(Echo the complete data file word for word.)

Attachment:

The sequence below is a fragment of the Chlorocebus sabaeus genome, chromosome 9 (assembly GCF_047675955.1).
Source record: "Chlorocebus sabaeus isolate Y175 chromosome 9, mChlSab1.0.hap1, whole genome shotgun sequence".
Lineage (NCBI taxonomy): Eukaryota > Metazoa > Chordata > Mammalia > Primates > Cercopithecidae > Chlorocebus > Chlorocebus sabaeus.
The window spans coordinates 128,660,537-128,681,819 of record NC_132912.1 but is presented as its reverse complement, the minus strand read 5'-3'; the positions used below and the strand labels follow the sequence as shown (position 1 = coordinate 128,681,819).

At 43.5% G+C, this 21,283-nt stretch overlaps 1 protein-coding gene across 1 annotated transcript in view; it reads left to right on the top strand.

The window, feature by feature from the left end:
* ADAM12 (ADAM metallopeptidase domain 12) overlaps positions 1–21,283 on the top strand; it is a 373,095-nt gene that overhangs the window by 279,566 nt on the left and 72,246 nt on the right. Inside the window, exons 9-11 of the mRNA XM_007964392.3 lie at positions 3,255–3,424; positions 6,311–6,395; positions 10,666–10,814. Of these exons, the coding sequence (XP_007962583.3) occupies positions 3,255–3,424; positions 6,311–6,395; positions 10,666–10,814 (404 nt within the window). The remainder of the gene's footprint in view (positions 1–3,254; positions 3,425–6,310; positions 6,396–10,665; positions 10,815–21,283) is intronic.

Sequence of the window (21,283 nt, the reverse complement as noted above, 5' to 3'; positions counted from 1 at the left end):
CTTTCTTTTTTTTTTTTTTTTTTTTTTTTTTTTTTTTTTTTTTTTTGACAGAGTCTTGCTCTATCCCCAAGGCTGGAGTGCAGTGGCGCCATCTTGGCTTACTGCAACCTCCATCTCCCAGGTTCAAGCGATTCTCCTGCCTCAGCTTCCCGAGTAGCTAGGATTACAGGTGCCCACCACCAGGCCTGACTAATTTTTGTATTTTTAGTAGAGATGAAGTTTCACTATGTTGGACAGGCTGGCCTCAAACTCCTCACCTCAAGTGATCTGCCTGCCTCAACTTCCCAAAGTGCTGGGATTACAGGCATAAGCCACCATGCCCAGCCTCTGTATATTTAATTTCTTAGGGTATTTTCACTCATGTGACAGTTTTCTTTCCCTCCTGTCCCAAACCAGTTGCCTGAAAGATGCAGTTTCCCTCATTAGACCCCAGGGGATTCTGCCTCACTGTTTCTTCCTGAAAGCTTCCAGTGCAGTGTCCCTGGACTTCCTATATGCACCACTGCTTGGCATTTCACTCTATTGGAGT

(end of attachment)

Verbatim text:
The sequence below is a fragment of the Chlorocebus sabaeus genome, chromosome 9 (assembly GCF_047675955.1).
Source record: "Chlorocebus sabaeus isolate Y175 chromosome 9, mChlSab1.0.hap1, whole genome shotgun sequence".
Lineage (NCBI taxonomy): Eukaryota > Metazoa > Chordata > Mammalia > Primates > Cercopithecidae > Chlorocebus > Chlorocebus sabaeus.
The window spans coordinates 128,660,537-128,681,819 of record NC_132912.1 but is presented as its reverse complement, the minus strand read 5'-3'; the positions used below and the strand labels follow the sequence as shown (position 1 = coordinate 128,681,819).

At 43.5% G+C, this 21,283-nt stretch overlaps 1 protein-coding gene across 1 annotated transcript in view; it reads left to right on the top strand.

The window, feature by feature from the left end:
* ADAM12 (ADAM metallopeptidase domain 12) overlaps positions 1–21,283 on the top strand; it is a 373,095-nt gene that overhangs the window by 279,566 nt on the left and 72,246 nt on the right. Inside the window, exons 9-11 of the mRNA XM_007964392.3 lie at positions 3,255–3,424; positions 6,311–6,395; positions 10,666–10,814. Of these exons, the coding sequence (XP_007962583.3) occupies positions 3,255–3,424; positions 6,311–6,395; positions 10,666–10,814 (404 nt within the window). The remainder of the gene's footprint in view (positions 1–3,254; positions 3,425–6,310; positions 6,396–10,665; positions 10,815–21,283) is intronic.

Sequence of the window (21,283 nt, the reverse complement as noted above, 5' to 3'; positions counted from 1 at the left end):
CTTTCTTTTTTTTTTTTTTTTTTTTTTTTTTTTTTTTTTTTTTTTTGACAGAGTCTTGCTCTATCCCCAAGGCTGGAGTGCAGTGGCGCCATCTTGGCTTACTGCAACCTCCATCTCCCAGGTTCAAGCGATTCTCCTGCCTCAGCTTCCCGAGTAGCTAGGATTACAGGTGCCCACCACCAGGCCTGACTAATTTTTGTATTTTTAGTAGAGATGAAGTTTCACTATGTTGGACAGGCTGGCCTCAAACTCCTCACCTCAAGTGATCTGCCTGCCTCAACTTCCCAAAGTGCTGGGATTACAGGCATAAGCCACCATGCCCAGCCTCTGTATATTTAATTTCTTAGGGTATTTTCACTCATGTGACAGTTTTCTTTCCCTCCTGTCCCAAACCAGTTGCCTGAAAGATGCAGTTTCCCTCATTAGACCCCAGGGGATTCTGCCTCACTGTTTCTTCCTGAAAGCTTCCAGTGCAGTGTCCCTGGACTTCCTATATGCACCACTGCTTGGCATTTCACTCTATTGGAGT